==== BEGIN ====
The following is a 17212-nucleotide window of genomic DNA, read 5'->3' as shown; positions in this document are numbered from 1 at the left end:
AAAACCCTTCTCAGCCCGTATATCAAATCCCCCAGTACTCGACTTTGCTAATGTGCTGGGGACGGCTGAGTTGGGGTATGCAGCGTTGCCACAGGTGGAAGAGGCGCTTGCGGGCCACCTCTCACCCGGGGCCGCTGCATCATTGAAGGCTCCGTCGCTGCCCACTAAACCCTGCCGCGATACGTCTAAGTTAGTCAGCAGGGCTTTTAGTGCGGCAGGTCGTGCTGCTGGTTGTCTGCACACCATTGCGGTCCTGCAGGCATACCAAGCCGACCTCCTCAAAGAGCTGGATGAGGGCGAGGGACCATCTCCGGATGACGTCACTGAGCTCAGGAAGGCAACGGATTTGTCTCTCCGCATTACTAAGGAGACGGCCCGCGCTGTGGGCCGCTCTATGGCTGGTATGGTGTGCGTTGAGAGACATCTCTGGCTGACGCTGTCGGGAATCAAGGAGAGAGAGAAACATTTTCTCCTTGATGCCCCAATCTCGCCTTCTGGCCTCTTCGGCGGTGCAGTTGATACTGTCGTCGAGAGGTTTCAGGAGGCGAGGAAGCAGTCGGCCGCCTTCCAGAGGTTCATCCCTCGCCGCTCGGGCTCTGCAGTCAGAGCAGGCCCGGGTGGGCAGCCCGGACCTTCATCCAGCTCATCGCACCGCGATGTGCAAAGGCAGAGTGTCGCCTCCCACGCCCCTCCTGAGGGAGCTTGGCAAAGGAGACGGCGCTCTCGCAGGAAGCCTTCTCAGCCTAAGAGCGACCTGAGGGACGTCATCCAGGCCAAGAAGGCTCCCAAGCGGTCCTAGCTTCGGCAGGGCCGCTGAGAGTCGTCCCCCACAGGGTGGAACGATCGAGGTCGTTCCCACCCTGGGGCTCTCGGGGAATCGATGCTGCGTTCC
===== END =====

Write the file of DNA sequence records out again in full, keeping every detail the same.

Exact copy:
The following is a 17212-nucleotide window of genomic DNA, read 5'->3' as shown; positions in this document are numbered from 1 at the left end:
AAAACCCTTCTCAGCCCGTATATCAAATCCCCCAGTACTCGACTTTGCTAATGTGCTGGGGACGGCTGAGTTGGGGTATGCAGCGTTGCCACAGGTGGAAGAGGCGCTTGCGGGCCACCTCTCACCCGGGGCCGCTGCATCATTGAAGGCTCCGTCGCTGCCCACTAAACCCTGCCGCGATACGTCTAAGTTAGTCAGCAGGGCTTTTAGTGCGGCAGGTCGTGCTGCTGGTTGTCTGCACACCATTGCGGTCCTGCAGGCATACCAAGCCGACCTCCTCAAAGAGCTGGATGAGGGCGAGGGACCATCTCCGGATGACGTCACTGAGCTCAGGAAGGCAACGGATTTGTCTCTCCGCATTACTAAGGAGACGGCCCGCGCTGTGGGCCGCTCTATGGCTGGTATGGTGTGCGTTGAGAGACATCTCTGGCTGACGCTGTCGGGAATCAAGGAGAGAGAGAAACATTTTCTCCTTGATGCCCCAATCTCGCCTTCTGGCCTCTTCGGCGGTGCAGTTGATACTGTCGTCGAGAGGTTTCAGGAGGCGAGGAAGCAGTCGGCCGCCTTCCAGAGGTTCATCCCTCGCCGCTCGGGCTCTGCAGTCAGAGCAGGCCCGGGTGGGCAGCCCGGACCTTCATCCAGCTCATCGCACCGCGATGTGCAAAGGCAGAGTGTCGCCTCCCACGCCCCTCCTGAGGGAGCTTGGCAAAGGAGACGGCGCTCTCGCAGGAAGCCTTCTCAGCCTAAGAGCGACCTGAGGGACGTCATCCAGGCCAAGAAGGCTCCCAAGCGGTCCTAGCTTCGGCAGGGCCGCTGAGAGTCGTCCCCCACAGGGTGGAACGATCGAGGTCGTTCCCACCCTGGGGCTCTCGGGGAATCGATGCTGCGTTCC